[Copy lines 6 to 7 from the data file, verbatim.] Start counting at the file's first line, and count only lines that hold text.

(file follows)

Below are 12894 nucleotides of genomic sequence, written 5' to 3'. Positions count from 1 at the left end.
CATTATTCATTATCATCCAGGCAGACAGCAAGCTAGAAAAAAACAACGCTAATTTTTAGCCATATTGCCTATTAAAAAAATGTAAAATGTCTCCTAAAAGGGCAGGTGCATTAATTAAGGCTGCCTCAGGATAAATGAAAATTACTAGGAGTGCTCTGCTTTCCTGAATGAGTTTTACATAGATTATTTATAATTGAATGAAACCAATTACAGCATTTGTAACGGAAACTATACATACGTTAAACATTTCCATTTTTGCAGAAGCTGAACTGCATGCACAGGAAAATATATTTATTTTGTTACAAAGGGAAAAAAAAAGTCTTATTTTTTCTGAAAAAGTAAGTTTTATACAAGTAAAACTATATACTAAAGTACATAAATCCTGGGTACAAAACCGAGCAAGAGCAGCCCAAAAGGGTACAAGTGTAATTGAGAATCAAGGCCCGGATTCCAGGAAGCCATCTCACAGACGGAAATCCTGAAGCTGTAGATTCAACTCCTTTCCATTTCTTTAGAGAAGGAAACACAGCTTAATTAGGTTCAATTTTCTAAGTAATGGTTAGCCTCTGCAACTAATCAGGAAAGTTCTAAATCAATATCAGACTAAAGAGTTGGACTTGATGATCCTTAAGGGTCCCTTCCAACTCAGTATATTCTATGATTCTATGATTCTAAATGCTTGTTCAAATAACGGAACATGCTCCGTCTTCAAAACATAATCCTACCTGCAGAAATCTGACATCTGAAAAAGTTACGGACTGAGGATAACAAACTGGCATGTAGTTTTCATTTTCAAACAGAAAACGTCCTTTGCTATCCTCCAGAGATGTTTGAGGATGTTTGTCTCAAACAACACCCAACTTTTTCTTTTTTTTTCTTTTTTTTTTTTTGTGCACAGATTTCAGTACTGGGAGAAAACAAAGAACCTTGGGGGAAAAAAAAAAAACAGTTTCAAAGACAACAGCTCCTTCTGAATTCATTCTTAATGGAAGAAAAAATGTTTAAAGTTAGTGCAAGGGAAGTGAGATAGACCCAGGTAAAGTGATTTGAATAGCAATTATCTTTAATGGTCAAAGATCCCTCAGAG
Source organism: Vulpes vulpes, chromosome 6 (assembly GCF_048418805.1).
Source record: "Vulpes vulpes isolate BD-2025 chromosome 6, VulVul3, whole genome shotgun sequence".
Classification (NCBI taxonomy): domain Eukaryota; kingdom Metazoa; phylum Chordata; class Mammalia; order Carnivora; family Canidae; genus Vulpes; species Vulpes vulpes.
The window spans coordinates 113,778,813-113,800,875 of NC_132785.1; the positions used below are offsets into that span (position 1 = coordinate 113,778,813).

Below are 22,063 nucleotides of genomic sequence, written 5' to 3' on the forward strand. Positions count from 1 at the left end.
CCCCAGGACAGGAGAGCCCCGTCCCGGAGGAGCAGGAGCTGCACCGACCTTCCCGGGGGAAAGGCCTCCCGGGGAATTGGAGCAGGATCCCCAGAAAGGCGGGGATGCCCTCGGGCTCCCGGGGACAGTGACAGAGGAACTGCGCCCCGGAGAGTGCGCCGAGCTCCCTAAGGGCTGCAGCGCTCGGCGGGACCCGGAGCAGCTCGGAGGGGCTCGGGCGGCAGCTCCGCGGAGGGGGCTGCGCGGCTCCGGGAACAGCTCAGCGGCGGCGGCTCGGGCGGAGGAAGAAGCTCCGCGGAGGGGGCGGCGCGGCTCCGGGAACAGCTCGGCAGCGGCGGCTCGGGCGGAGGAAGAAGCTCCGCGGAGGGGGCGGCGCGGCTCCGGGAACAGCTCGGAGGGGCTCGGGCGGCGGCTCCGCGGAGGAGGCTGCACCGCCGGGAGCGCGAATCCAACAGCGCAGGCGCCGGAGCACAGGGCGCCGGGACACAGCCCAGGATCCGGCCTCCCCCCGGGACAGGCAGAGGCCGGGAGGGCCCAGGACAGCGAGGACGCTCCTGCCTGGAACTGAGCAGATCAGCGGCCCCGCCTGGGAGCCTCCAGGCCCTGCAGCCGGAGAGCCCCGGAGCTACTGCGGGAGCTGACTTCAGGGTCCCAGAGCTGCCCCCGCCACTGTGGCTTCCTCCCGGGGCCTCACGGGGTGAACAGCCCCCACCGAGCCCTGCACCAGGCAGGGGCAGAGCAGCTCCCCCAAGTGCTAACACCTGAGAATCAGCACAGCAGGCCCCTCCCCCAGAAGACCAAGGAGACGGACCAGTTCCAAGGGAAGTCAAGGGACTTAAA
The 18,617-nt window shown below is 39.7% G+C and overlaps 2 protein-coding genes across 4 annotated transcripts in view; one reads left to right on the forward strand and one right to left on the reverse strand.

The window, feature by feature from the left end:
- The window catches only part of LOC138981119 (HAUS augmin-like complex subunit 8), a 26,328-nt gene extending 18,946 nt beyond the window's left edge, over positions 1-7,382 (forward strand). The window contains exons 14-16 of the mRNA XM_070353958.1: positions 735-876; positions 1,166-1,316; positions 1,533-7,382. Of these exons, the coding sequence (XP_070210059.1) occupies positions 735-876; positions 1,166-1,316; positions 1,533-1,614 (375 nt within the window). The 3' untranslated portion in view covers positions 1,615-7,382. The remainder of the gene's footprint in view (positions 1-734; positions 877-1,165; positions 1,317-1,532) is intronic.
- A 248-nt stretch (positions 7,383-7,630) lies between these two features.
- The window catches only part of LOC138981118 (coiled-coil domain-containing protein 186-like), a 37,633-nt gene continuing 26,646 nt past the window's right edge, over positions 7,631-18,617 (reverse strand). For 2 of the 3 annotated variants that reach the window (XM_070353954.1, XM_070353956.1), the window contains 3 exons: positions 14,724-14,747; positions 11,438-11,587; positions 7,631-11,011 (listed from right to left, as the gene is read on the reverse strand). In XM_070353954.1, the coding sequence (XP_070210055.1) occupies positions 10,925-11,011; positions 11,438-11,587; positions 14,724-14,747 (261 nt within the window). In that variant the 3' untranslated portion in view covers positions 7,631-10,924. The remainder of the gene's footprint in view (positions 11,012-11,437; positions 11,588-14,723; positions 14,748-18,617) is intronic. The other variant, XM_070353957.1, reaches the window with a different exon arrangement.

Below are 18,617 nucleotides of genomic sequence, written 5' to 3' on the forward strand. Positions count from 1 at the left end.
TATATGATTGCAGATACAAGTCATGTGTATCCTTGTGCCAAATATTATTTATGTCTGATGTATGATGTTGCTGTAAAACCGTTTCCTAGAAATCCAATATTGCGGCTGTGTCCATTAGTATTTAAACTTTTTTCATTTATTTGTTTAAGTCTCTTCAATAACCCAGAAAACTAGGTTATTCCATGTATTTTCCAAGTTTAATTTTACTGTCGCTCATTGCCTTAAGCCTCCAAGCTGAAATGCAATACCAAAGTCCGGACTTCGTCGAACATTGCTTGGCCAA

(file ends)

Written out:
The window spans coordinates 113,778,813-113,800,875 of NC_132785.1; the positions used below are offsets into that span (position 1 = coordinate 113,778,813).

Below are 22,063 nucleotides of genomic sequence, written 5' to 3' on the forward strand. Positions count from 1 at the left end.